On the heels of landing the biggest venture capital investment of the year in North Carolina, Scynexis has signed a research agreement with drug giant Merck that takes the two-year-old pharmaceutical services company a step closer to developing its own drugs.

Scynexis and Merck plan to collaborate on the discovery and development of drugs to battle infections caused by organisms like bacteria, fungi and parasites. Financial terms weren’t disclosed, although Scynexis will receive milestone payments as products are developed and royalties on future sales in return for granting Merck exclusive worldwide rights to all drugs that result from their joint research.

Since a group of animal health researchers bought a technology platform from Aventis two years ago to create Scynexis, the company has worked with numerous large pharmaceutical companies, including Merck, on various projects. But Terry Marquardt, who heads up the company’s business development efforts, says this agreement has the biggest potential – both in terms of revenue and for Scynexis’ future.

“This is different than the vendor type of relationship we usually see,” Marquardt says. “We are contributing toward the research with work we will not be compensated for. It’s a true collaboration; we’re contributing the chemistry and they’re contributing the biology side.”

Scynexis usually provides third-party chemical analysis and other services to pharmaceutical companies, but officials are looking into the possibility of developing their own drugs as the company continues to grow.

High-speed analysis key

Marquardt would characterize the revenue potential of the deal only as “significant,” adding that the total is “a function of many variables,” including the number and range of drugs developed and their sales volume. He says the deal doesn’t include any upfront payments or any equity consideration.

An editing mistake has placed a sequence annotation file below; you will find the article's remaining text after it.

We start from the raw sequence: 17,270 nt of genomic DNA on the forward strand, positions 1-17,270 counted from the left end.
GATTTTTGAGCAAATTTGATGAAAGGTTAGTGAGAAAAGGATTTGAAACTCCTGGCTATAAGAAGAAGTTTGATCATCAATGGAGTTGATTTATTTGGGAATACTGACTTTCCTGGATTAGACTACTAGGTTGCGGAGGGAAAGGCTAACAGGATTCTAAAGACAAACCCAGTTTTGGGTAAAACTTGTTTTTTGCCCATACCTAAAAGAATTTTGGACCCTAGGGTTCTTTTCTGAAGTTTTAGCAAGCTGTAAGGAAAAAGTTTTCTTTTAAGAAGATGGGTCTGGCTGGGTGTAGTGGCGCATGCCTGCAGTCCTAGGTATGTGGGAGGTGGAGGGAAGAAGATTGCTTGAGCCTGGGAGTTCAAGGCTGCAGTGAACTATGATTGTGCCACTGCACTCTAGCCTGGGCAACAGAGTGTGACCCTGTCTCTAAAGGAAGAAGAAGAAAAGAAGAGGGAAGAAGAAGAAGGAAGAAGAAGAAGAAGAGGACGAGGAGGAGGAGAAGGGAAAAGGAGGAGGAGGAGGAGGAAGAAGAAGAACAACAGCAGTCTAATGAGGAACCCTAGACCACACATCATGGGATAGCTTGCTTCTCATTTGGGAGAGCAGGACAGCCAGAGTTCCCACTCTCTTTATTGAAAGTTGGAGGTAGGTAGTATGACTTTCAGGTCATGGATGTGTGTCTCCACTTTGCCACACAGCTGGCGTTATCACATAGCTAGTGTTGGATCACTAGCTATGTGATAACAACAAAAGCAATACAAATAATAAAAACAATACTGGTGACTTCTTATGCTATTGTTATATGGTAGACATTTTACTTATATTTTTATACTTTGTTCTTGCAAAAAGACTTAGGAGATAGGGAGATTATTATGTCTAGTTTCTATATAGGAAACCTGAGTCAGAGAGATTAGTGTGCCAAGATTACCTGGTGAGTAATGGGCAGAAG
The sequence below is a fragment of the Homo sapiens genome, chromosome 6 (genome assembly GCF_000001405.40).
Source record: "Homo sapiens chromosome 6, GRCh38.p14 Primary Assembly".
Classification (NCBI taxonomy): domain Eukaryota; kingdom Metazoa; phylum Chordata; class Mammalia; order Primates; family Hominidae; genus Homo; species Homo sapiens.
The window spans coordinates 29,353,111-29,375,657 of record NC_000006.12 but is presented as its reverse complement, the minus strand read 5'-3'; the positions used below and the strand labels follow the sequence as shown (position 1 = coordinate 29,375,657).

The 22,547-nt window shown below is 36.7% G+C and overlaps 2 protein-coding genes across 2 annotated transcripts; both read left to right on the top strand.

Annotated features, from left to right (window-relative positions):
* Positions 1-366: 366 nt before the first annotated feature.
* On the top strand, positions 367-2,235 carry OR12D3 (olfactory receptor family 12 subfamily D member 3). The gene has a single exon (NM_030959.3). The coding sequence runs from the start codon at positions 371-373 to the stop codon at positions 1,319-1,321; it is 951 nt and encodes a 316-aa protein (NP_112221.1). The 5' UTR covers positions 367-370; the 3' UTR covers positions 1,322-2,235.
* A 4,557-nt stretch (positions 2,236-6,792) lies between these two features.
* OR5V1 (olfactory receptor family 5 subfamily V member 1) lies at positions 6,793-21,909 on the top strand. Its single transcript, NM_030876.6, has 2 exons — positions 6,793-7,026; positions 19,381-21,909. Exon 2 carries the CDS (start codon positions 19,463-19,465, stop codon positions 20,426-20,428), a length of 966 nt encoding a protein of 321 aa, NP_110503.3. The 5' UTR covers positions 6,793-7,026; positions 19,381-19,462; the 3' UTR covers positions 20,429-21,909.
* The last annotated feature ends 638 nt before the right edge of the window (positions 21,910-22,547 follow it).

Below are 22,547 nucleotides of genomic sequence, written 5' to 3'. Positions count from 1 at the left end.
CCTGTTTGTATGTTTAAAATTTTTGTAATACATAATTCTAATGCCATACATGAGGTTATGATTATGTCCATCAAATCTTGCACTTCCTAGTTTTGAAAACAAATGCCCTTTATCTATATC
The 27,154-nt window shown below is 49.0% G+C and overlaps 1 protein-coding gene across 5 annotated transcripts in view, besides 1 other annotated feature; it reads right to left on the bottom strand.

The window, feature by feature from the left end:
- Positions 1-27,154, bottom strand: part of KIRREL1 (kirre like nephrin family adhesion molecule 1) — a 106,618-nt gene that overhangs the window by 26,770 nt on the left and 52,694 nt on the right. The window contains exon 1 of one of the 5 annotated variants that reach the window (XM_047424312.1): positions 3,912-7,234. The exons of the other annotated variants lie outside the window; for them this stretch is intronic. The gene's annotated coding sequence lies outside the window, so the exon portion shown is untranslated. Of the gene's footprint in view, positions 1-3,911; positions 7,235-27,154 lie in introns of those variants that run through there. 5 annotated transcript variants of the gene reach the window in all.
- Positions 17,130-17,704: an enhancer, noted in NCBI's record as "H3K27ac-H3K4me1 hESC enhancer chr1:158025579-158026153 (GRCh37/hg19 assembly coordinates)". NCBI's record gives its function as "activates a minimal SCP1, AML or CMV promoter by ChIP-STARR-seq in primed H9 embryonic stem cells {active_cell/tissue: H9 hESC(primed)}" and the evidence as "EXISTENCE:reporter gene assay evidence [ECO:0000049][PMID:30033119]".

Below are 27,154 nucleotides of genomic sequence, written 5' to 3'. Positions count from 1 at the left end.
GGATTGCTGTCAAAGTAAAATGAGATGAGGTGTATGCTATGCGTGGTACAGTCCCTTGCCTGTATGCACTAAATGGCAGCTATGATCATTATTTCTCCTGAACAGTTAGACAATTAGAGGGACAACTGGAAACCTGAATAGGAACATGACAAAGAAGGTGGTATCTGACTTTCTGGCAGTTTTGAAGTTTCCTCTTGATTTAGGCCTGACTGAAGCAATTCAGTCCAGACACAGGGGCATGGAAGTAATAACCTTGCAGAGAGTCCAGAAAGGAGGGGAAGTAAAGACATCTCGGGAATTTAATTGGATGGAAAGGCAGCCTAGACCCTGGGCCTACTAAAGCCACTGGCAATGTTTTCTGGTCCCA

Scynexis a week ago sold a chunk of equity for $29 million to a group of U.S. and European investors. It was the company’s third round of private capital and is by far the largest venture deal in North Carolina so far this year.

Using its proprietary Medchem-Factory technology and Hit Explorer Operating System, the company can speed the process of synthesizing and analyzing chemical compounds, which can then be screened to determine if the need further examination as potential drug candidates.

In the Merck deal, the Whitehouse Station, N.J.-based pharmaceutical company will provide screening targets for Scynexis to produce high-purity compound libraries and develop leads that Merck can examine further in pre-clinical studies.

Merck spokeswoman Janet Skidmore says the company has been impressed with Scynexis through earlier projects and thinks its analytical technology will be useful in discovering new drugs.

“We have enormous opportunity and ability to screen (chemical compounds), but their technology is a real asset,” Skidmore says. “We’re always looking for opportunities to bring in technology we think will be helpful.”

Keeping pipeline filled

Merck has been active in anti-infective drugs for many years, she says, noting the company has introduced two such drugs in recent months: Invanz, an antibiotic delivered by injection, and Cancidas to fight yeast infections.

Marquardt says Merck has “a pretty active franchise” in the field and that Scynexis officials hope the can contribute to maintaining a robust pipeline.

“A research project with a top-tier firm like Merck doesn’t come along every day, so we’re very excited about the possibilities,” he says.

Scynexis website: www.scynexis.com